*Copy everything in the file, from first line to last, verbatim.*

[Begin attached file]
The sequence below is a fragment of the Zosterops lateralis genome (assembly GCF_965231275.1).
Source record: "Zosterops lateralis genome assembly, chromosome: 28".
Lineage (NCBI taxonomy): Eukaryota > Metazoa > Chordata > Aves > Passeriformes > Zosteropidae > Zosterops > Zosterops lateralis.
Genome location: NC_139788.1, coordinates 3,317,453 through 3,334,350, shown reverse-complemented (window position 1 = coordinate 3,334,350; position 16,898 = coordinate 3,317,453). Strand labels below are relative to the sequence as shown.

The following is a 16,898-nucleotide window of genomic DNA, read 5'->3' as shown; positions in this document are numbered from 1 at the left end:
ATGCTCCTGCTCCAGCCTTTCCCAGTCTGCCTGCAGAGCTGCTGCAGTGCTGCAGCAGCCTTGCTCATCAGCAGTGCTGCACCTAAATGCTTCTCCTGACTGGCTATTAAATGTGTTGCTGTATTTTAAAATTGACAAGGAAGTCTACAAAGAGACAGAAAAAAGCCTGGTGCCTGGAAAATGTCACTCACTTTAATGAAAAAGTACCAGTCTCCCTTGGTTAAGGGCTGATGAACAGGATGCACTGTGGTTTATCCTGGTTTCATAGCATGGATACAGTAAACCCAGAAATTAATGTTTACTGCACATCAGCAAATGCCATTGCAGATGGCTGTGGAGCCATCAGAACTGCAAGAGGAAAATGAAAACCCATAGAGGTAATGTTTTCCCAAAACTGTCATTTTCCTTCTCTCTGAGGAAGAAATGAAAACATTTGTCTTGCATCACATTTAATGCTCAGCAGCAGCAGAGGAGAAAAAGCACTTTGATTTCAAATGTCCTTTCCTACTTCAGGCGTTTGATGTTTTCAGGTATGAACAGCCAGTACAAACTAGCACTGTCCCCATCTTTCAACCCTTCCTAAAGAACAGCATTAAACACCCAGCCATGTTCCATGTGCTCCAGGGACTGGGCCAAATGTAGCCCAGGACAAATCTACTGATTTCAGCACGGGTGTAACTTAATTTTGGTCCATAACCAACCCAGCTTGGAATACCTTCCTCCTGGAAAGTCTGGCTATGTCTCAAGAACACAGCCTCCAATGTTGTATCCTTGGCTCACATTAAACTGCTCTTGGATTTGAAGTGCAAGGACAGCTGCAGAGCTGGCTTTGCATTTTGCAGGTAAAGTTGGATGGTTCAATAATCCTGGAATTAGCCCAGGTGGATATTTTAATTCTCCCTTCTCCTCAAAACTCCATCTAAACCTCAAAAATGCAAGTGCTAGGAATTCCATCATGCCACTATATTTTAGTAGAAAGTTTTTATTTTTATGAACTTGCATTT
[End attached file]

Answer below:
The sequence below is a fragment of the Zosterops lateralis genome (assembly GCF_965231275.1).
Source record: "Zosterops lateralis genome assembly, chromosome: 28".
Lineage (NCBI taxonomy): Eukaryota > Metazoa > Chordata > Aves > Passeriformes > Zosteropidae > Zosterops > Zosterops lateralis.
Genome location: NC_139788.1, coordinates 3,317,453 through 3,334,350, shown reverse-complemented (window position 1 = coordinate 3,334,350; position 16,898 = coordinate 3,317,453). Strand labels below are relative to the sequence as shown.

The following is a 16,898-nucleotide window of genomic DNA, read 5'->3' as shown; positions in this document are numbered from 1 at the left end:
ATGCTCCTGCTCCAGCCTTTCCCAGTCTGCCTGCAGAGCTGCTGCAGTGCTGCAGCAGCCTTGCTCATCAGCAGTGCTGCACCTAAATGCTTCTCCTGACTGGCTATTAAATGTGTTGCTGTATTTTAAAATTGACAAGGAAGTCTACAAAGAGACAGAAAAAAGCCTGGTGCCTGGAAAATGTCACTCACTTTAATGAAAAAGTACCAGTCTCCCTTGGTTAAGGGCTGATGAACAGGATGCACTGTGGTTTATCCTGGTTTCATAGCATGGATACAGTAAACCCAGAAATTAATGTTTACTGCACATCAGCAAATGCCATTGCAGATGGCTGTGGAGCCATCAGAACTGCAAGAGGAAAATGAAAACCCATAGAGGTAATGTTTTCCCAAAACTGTCATTTTCCTTCTCTCTGAGGAAGAAATGAAAACATTTGTCTTGCATCACATTTAATGCTCAGCAGCAGCAGAGGAGAAAAAGCACTTTGATTTCAAATGTCCTTTCCTACTTCAGGCGTTTGATGTTTTCAGGTATGAACAGCCAGTACAAACTAGCACTGTCCCCATCTTTCAACCCTTCCTAAAGAACAGCATTAAACACCCAGCCATGTTCCATGTGCTCCAGGGACTGGGCCAAATGTAGCCCAGGACAAATCTACTGATTTCAGCACGGGTGTAACTTAATTTTGGTCCATAACCAACCCAGCTTGGAATACCTTCCTCCTGGAAAGTCTGGCTATGTCTCAAGAACACAGCCTCCAATGTTGTATCCTTGGCTCACATTAAACTGCTCTTGGATTTGAAGTGCAAGGACAGCTGCAGAGCTGGCTTTGCATTTTGCAGGTAAAGTTGGATGGTTCAATAATCCTGGAATTAGCCCAGGTGGATATTTTAATTCTCCCTTCTCCTCAAAACTCCATCTAAACCTCAAAAATGCAAGTGCTAGGAATTCCATCATGCCACTATATTTTAGTAGAAAGTTTTTATTTTTATGAACTTGCATTT